AMSTERDAM.- Reflex Gallery
in Amsterdam is presenting the first Benelux exhibition by internationally acclaimed British artist Keith Coventry. The show consists of Coventrys 'Junk & Pure Junk' series - a collection of white monochrome objects, as well as work in gold and colour. The gallery is also displaying three of his famed council estate drawings. All the work is being exhibited for the first time. The exhibition runs until 4 April 2018.
Widely admired for his work which takes aspects of modernism and grafting them on to socio-political issues, Coventry appropriates global symbols of junk culture the golden McDonalds arch, in particular and recontextualises them, inviting the viewer to consider these logos afresh in a gallery context. Working in white monochrome, or colour, he hones in on the curves of the infamous 'M', cropping, recasting and framing, to striking minimalist effect.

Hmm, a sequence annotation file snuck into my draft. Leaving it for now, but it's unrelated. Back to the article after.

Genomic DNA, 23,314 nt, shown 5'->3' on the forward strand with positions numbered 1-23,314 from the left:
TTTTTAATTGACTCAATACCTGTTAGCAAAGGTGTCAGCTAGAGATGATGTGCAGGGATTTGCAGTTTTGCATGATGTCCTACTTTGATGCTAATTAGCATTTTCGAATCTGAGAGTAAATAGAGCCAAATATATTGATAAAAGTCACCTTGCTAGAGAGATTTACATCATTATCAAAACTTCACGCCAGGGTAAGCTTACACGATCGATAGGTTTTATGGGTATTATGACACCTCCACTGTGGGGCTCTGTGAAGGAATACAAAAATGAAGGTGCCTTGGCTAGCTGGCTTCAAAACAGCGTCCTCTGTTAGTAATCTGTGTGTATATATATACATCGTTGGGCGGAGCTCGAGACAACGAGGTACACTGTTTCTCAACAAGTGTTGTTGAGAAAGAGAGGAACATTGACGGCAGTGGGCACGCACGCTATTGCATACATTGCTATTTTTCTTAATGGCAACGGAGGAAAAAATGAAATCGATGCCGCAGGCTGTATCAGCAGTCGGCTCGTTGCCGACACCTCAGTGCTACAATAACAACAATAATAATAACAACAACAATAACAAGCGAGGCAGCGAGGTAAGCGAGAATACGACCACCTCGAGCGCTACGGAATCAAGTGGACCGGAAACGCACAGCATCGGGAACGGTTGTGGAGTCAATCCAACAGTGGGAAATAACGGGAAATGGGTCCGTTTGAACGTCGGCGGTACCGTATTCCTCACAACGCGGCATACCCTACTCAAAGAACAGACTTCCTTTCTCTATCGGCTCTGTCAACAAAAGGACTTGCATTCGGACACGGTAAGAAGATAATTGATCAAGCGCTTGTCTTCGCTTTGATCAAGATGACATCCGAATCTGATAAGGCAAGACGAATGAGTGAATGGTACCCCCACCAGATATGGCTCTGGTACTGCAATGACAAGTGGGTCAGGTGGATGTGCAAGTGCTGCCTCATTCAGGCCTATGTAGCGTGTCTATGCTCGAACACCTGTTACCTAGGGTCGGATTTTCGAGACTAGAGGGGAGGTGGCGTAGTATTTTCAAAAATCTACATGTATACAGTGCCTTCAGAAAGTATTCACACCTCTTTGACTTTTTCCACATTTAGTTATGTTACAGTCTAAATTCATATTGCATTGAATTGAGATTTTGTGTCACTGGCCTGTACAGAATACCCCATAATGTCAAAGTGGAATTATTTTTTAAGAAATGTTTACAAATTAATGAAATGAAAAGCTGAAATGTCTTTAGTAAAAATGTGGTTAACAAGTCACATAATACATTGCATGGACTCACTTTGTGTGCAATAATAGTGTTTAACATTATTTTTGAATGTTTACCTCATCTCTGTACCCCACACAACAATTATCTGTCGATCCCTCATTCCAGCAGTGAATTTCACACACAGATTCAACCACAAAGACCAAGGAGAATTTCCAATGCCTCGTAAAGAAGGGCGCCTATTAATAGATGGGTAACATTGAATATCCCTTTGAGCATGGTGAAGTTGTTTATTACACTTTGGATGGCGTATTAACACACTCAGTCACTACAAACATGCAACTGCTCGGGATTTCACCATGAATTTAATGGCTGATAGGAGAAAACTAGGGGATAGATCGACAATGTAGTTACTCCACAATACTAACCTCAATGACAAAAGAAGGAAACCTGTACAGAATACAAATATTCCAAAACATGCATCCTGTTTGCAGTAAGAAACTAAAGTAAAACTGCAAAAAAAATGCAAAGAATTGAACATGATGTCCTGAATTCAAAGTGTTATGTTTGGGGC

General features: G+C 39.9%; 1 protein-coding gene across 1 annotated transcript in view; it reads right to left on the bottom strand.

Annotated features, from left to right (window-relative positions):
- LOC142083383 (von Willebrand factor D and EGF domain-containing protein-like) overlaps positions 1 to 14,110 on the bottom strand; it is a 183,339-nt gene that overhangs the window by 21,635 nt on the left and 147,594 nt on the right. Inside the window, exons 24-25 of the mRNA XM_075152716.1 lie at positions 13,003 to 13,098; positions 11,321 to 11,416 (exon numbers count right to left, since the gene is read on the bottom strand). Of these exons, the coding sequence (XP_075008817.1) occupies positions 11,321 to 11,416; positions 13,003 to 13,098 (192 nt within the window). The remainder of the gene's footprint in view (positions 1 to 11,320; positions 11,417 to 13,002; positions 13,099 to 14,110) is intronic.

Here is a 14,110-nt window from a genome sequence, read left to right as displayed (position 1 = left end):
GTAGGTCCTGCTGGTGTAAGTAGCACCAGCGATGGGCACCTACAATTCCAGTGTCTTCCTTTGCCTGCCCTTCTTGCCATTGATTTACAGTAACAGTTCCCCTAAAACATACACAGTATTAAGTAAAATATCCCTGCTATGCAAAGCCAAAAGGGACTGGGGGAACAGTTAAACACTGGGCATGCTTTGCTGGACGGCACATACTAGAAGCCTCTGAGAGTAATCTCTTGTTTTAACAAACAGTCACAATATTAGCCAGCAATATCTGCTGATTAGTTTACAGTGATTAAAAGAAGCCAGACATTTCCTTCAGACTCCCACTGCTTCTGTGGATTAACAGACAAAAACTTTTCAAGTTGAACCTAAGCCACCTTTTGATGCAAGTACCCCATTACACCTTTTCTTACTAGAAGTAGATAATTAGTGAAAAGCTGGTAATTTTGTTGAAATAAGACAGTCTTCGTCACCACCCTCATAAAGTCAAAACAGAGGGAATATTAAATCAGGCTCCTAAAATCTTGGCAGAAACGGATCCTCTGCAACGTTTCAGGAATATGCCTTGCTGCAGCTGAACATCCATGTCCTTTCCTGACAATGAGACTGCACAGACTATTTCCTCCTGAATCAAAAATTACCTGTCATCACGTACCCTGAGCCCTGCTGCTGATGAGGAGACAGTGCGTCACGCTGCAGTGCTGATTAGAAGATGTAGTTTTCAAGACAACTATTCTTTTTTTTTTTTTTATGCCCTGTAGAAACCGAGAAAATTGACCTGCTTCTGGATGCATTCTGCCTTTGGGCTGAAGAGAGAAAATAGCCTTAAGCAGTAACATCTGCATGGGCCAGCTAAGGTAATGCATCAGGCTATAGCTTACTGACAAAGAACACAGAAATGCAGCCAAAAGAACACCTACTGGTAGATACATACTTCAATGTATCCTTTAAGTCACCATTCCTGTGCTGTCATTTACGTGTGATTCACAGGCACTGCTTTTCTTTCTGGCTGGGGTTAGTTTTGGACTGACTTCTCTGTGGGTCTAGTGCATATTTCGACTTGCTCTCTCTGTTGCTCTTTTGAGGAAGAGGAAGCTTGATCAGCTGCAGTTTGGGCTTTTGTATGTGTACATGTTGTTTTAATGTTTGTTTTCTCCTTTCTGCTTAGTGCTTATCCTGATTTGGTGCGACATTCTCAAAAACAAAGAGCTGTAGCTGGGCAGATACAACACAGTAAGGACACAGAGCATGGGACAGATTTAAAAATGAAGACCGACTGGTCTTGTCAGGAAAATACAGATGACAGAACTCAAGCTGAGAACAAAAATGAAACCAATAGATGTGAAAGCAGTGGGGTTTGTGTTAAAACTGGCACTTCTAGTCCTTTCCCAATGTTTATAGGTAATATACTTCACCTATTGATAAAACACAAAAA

In his extensive 'Estate Painting' series Coventry focuses on the architectural layouts of Londons notorious tower blocks and council estates and distils them into abstract colour block patterns which have been likened to works by Russian Constructivist painter Kazimir Malevich. In employing these tropes of modernism, Coventry has said he is returning to the original ideas of utopianism behind these urban projects now widely regarded as failures.
Living in central London, his immediate urban environs have remained Coventrys main source of inspiration: "Making art is about the things that surround me." Yet, despite the socio-political undertone of his work, Coventry insists: "Im totally ambivalent. I have no message. People can take one side or another. I dont have any polemic or didactic stance."
Coventry was born in Burnley in Lancashire, in 1958 and studied at Londons progressive Chelsea School of Art. He exhibited in the legendary 1997 'Sensation' show at the Royal Academy, and was part of the elite Young British Artists who dominated the UKs visual art scene. Charles Saatchi was one of his first collectors and his work is now owned by Tate in London, MoMA in New York among other national collections worldwide.
In conjunction with the show, Reflex has published a book including all Coventrys 'Pure Junk' works and with an essay by British art historian Sir Norman Rosenthal.